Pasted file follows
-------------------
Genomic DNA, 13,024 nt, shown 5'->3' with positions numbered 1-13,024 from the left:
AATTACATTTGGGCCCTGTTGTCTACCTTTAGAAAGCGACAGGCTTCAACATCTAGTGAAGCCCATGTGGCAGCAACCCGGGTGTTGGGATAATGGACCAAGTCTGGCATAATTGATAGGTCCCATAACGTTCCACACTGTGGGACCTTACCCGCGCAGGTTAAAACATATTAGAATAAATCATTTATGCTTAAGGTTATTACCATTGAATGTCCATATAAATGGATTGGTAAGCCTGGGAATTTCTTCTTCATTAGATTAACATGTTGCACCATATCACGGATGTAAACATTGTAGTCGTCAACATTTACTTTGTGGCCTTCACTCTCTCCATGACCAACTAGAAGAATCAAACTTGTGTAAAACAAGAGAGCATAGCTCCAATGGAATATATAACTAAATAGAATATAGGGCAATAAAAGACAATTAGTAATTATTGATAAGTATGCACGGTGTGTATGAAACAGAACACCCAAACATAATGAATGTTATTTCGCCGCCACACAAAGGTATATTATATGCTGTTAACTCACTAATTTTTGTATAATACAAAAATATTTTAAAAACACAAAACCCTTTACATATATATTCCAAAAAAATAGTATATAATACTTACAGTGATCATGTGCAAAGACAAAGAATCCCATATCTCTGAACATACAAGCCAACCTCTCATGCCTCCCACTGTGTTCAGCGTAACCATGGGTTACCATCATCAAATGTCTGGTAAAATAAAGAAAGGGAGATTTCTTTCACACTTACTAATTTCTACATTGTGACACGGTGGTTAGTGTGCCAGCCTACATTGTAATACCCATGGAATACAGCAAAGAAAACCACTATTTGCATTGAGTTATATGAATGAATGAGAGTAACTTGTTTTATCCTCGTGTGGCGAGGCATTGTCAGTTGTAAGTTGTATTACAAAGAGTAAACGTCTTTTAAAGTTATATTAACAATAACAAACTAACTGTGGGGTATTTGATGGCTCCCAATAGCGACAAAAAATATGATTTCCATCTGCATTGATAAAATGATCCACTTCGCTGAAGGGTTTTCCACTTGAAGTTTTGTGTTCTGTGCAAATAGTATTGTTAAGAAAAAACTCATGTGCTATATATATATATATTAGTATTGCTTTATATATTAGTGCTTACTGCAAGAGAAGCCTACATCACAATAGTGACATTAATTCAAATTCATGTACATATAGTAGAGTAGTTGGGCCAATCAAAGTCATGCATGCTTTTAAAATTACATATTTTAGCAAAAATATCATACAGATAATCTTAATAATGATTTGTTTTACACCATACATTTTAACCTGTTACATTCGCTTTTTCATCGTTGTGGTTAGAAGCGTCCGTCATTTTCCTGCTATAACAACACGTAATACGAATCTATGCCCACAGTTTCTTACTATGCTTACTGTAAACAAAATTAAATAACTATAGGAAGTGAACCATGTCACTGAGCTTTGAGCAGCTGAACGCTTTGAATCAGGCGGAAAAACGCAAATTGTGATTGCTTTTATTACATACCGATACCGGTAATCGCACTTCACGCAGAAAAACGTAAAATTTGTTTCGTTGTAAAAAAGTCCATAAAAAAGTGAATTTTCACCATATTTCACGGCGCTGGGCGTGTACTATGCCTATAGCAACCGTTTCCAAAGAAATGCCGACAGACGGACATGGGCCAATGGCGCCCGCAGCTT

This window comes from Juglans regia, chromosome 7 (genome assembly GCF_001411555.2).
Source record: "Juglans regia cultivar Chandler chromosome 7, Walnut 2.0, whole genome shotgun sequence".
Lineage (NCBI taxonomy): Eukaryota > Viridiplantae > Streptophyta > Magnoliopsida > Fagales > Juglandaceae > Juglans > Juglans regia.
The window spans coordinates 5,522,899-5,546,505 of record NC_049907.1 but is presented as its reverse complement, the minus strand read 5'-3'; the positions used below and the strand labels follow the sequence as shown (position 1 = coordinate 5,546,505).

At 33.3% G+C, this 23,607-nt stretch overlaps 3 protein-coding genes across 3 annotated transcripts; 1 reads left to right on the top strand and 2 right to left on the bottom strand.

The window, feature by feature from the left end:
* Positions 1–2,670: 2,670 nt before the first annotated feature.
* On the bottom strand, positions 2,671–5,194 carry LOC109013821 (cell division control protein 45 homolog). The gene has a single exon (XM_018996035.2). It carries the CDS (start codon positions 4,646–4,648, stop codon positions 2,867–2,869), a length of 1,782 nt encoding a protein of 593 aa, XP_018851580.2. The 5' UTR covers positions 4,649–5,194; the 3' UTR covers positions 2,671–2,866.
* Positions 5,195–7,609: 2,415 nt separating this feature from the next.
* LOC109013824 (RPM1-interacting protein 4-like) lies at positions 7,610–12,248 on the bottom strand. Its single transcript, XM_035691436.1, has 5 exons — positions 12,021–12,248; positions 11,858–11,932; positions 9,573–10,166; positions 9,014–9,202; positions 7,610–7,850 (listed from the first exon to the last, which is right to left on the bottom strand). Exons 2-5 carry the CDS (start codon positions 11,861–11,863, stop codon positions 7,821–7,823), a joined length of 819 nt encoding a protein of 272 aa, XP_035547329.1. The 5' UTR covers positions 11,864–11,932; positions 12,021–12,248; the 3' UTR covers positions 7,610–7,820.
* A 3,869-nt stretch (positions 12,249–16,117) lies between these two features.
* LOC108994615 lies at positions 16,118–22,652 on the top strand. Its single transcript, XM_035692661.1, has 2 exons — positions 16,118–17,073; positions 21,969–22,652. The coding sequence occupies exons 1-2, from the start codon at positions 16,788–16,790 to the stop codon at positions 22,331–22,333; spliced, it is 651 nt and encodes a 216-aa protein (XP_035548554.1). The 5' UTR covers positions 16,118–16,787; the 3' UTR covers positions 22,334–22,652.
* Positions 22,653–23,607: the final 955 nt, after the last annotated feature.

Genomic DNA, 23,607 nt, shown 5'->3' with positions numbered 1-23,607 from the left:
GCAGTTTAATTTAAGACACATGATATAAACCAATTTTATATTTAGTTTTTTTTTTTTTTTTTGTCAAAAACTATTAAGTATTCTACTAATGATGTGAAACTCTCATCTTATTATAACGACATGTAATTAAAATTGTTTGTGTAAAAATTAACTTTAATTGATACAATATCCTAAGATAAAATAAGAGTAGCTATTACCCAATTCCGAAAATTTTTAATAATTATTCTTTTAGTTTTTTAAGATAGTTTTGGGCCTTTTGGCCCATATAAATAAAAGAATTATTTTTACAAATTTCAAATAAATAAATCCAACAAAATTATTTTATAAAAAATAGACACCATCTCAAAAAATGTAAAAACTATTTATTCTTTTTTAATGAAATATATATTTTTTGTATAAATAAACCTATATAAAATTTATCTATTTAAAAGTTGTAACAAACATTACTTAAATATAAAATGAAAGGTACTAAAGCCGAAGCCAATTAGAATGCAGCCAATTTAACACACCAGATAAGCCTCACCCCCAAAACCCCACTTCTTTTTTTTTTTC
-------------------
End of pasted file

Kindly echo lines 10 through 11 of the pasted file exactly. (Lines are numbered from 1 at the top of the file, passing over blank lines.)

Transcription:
* On the bottom strand, positions 2,671–5,194 carry LOC109013821 (cell division control protein 45 homolog). The gene has a single exon (XM_018996035.2). It carries the CDS (start codon positions 4,646–4,648, stop codon positions 2,867–2,869), a length of 1,782 nt encoding a protein of 593 aa, XP_018851580.2. The 5' UTR covers positions 4,649–5,194; the 3' UTR covers positions 2,671–2,866.
* Positions 5,195–7,609: 2,415 nt separating this feature from the next.